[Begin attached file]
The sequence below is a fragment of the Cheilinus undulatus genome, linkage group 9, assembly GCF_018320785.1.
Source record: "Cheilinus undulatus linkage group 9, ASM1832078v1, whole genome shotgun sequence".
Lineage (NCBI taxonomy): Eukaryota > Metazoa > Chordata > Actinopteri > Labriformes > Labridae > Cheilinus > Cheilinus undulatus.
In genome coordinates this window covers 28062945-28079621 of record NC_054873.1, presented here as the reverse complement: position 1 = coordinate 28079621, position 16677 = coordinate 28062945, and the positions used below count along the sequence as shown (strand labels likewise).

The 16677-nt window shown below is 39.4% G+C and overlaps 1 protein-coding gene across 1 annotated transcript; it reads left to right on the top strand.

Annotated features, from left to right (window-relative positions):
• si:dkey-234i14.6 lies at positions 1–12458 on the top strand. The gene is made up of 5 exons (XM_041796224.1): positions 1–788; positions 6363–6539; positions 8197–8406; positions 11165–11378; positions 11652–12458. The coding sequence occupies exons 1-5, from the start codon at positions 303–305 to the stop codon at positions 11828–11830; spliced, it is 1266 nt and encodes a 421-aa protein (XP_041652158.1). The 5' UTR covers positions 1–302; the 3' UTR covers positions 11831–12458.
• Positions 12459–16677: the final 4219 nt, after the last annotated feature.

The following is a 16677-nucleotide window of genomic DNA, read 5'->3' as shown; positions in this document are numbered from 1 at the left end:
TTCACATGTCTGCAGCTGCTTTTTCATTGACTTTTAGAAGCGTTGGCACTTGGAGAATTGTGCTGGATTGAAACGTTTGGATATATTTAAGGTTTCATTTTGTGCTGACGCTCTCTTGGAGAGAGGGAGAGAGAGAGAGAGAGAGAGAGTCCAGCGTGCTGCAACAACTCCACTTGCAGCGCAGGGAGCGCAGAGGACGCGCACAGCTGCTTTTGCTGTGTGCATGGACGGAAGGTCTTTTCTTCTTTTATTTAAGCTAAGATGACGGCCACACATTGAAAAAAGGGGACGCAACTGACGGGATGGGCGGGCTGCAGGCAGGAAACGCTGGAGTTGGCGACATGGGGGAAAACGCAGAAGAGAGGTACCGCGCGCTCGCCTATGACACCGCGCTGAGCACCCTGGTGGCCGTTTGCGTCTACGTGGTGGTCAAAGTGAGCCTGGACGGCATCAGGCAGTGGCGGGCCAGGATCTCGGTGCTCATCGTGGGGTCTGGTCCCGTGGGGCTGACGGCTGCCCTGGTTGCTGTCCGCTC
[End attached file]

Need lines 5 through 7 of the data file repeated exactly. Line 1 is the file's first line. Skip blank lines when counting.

The 16677-nt window shown below is 39.4% G+C and overlaps 1 protein-coding gene across 1 annotated transcript; it reads left to right on the top strand.

Annotated features, from left to right (window-relative positions):
• si:dkey-234i14.6 lies at positions 1–12458 on the top strand. The gene is made up of 5 exons (XM_041796224.1): positions 1–788; positions 6363–6539; positions 8197–8406; positions 11165–11378; positions 11652–12458. The coding sequence occupies exons 1-5, from the start codon at positions 303–305 to the stop codon at positions 11828–11830; spliced, it is 1266 nt and encodes a 421-aa protein (XP_041652158.1). The 5' UTR covers positions 1–302; the 3' UTR covers positions 11831–12458.